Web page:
Here is the usual prologue.
My blogger pal Deke over at Thunder Bay had a cool Northern Hemisphere Summertime Series between July and August.
Each week, he wrote about albums he spun during the summer.
Well, the real Earth summer is between December, January and February in the Southern Hemisphere.
So the good act that Thunder Bay is, boarded a Qantas plane, landed in Sydney, survived 14 days quarantine in a Sydney hotel and is finally here to present the “Thunder Bay Down Under Summertime Series”.
Vanishing Point are from Melbourne, Australia.
“Dead Elysium” came out in 2020. Six years since they released the excellent “Distant Is The Sun” and during that period they had their setbacks in getting this album done, especially around vocalist Silvio Massaro and his throat infections and respiratory illnesses.
And before “Distant Is The Sun” there was “The Fourth Season” which came out in 2007.
The thing with Vanishing Point is that they write the music that makes them happy. With Silvio Massaro behind the mic and Chris Porcianko on guitars, they act as the mainstays and the main writers within the band, which actually came to my attention in 1997 with their debut album “In Thought”.
And while Massaro was on vocals for the debut, Porcianko wasn’t.
The guitars on the debut were handled by Andrew Whitehead and founder Tom Vucur. Porcianko joined the band after the debut album was done and never left. Vucur left during the writing of “Distant To The Sun”, which meant they had to restart the writing process again as they couldn’t use his riffs.
And in 2020, they dropped “Dead Elysium”.
Guitarist Chris Porcianko doesn’t get the recognition but he is an excellent song writer, and guitarist, creating intricate and syncopated riffs. And the dude can shred and be emotive as well.
The haunting piano kicks off “Dead Elysium” and then that syncopated riff comes in, which reminds me of “The Masterplan” and “A Touch Of Blessing” from Evergrey blended together.
And I was all in.
“Count Your Days” starts off with crunching guitars and an octave lead which gels with the symphonic elements.
Then the singing starts.
The day when I waved goodbye I remember it well
Those momentous days of saying goodbye to someone are engraved in our minds. One chapter ends and a new one begins, for better or worse. And it’s hard to say goodbye to something, because of fear. The fear of the unknown, the fear of other people’s opinions or the sadness that comes with saying goodbye.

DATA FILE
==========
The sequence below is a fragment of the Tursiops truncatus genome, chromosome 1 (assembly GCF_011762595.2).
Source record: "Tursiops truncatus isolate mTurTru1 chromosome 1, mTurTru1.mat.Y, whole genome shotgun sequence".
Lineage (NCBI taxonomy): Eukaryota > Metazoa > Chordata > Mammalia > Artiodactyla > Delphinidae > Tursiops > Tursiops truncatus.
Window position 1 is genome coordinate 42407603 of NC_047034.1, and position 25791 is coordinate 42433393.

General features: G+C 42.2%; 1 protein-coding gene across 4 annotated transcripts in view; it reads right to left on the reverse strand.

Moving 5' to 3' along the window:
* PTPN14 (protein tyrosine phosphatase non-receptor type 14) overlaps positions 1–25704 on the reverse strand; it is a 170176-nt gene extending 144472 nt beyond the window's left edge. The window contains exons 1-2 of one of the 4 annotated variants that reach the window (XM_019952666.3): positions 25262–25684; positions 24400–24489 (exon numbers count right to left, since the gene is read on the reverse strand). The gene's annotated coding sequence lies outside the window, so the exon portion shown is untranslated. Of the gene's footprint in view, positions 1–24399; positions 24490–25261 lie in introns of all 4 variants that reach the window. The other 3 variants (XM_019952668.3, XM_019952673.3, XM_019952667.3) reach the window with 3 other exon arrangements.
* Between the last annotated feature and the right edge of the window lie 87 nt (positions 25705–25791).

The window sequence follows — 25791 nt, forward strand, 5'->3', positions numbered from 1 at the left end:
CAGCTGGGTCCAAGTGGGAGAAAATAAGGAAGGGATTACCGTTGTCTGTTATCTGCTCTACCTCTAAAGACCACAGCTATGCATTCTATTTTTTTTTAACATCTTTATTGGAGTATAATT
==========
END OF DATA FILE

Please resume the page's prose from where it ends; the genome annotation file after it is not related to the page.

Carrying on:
Once the Chorus kicks in, it takes the track into AOR territory.
I took a look inside and I felt the great divide
In a world I fear that’s giving in to lies
The world was always giving in to lies. People believe what they read from the various newspapers and books. Reading critically is not easy, because it means you need to take another opposing view in mind, plus invest time to read widely. And people don’t want to take in a view that opposes their current beliefs.
And that melodic harmony lead break in the Outro.
How good is it?
The emotions it evokes, just makes me press repeat.
On YouTube, the video clip its shortened, so make sure you get the 6 minute plus version, so you can hear this lead break repeated endlessly before it fades out.
“Salvus” has this major key vibe in the intro, which hooks me in.
A few distorted chords, the orchestral synths and then a guitar lead.
Just before the minute mark, it all becomes quiet, just a vocal melody and some choir synths.
Staring at the edge
Reaching out to the world
Feels like I’m alone
The way this section comes in, I felt like I was alone, at the edge of the world. The movie “City Of Angels” comes to mind, how the character played by Nicholas Cage, stands at the beach, at sunrise, listening to some choral symphony being played in the atmosphere.
Then the drums and bass come in, no guitar as yet, because when they do come in again at the 1.38 mark for the pre-chorus, they are effective.
You don’t have to change the world
I will keep you safe
With all that is happening in the world, it’s hard to even feel safe.
Bring our dark to light
While the title track could have come from an Evergrey album, it’s tracks like “The Fall”, which provide the variation.
Just listen to the Chorus.
I should of seen the signs
Foresight is a wonderful thing but in real time we aren’t the best at seeing the subtle signs.
I can make believe or I can take the fall
How I would love to escape sometimes instead of facing reality.
Throughout my life I’ve been knocked on my arse so many times by people and by society in general, that once I’ve fallen the only way up, is to stand again.
Sometimes with broken bones.
I won’t give up, give in
It’s repeated in the outro, like a mantra, a new awakening and a new awareness.
And the guitar work from Porcianko is brilliant.
Check out Vanishing Point.
One thought on “Thunder Bay Down Under Summertime Spin Series – Vanishing Point”
I will check these guys out Pete.